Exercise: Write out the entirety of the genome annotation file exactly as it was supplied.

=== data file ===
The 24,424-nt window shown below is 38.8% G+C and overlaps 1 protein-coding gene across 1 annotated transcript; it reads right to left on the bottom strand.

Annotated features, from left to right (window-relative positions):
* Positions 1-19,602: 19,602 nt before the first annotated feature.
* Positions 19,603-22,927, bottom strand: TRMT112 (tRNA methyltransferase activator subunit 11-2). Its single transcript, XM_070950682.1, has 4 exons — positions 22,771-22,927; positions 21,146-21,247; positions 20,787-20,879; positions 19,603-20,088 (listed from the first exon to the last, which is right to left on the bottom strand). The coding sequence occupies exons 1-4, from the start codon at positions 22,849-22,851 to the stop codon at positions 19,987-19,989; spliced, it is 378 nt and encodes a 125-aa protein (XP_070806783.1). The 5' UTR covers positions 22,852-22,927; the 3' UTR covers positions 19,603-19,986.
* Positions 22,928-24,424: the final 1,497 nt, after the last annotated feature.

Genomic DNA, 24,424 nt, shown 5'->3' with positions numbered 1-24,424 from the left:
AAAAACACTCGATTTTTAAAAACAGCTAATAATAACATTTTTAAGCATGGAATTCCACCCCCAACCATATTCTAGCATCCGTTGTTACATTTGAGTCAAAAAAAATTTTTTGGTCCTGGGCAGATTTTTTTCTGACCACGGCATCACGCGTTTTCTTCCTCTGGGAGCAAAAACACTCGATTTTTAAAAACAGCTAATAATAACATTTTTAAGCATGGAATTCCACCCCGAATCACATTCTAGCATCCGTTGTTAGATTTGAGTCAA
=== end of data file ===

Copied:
The 24,424-nt window shown below is 38.8% G+C and overlaps 1 protein-coding gene across 1 annotated transcript; it reads right to left on the bottom strand.

Annotated features, from left to right (window-relative positions):
* Positions 1-19,602: 19,602 nt before the first annotated feature.
* Positions 19,603-22,927, bottom strand: TRMT112 (tRNA methyltransferase activator subunit 11-2). Its single transcript, XM_070950682.1, has 4 exons — positions 22,771-22,927; positions 21,146-21,247; positions 20,787-20,879; positions 19,603-20,088 (listed from the first exon to the last, which is right to left on the bottom strand). The coding sequence occupies exons 1-4, from the start codon at positions 22,849-22,851 to the stop codon at positions 19,987-19,989; spliced, it is 378 nt and encodes a 125-aa protein (XP_070806783.1). The 5' UTR covers positions 22,852-22,927; the 3' UTR covers positions 19,603-19,986.
* Positions 22,928-24,424: the final 1,497 nt, after the last annotated feature.

Genomic DNA, 24,424 nt, shown 5'->3' with positions numbered 1-24,424 from the left:
AAAAACACTCGATTTTTAAAAACAGCTAATAATAACATTTTTAAGCATGGAATTCCACCCCCAACCATATTCTAGCATCCGTTGTTACATTTGAGTCAAAAAAAATTTTTTGGTCCTGGGCAGATTTTTTTCTGACCACGGCATCACGCGTTTTCTTCCTCTGGGAGCAAAAACACTCGATTTTTAAAAACAGCTAATAATAACATTTTTAAGCATGGAATTCCACCCCGAATCACATTCTAGCATCCGTTGTTAGATTTGAGTCAA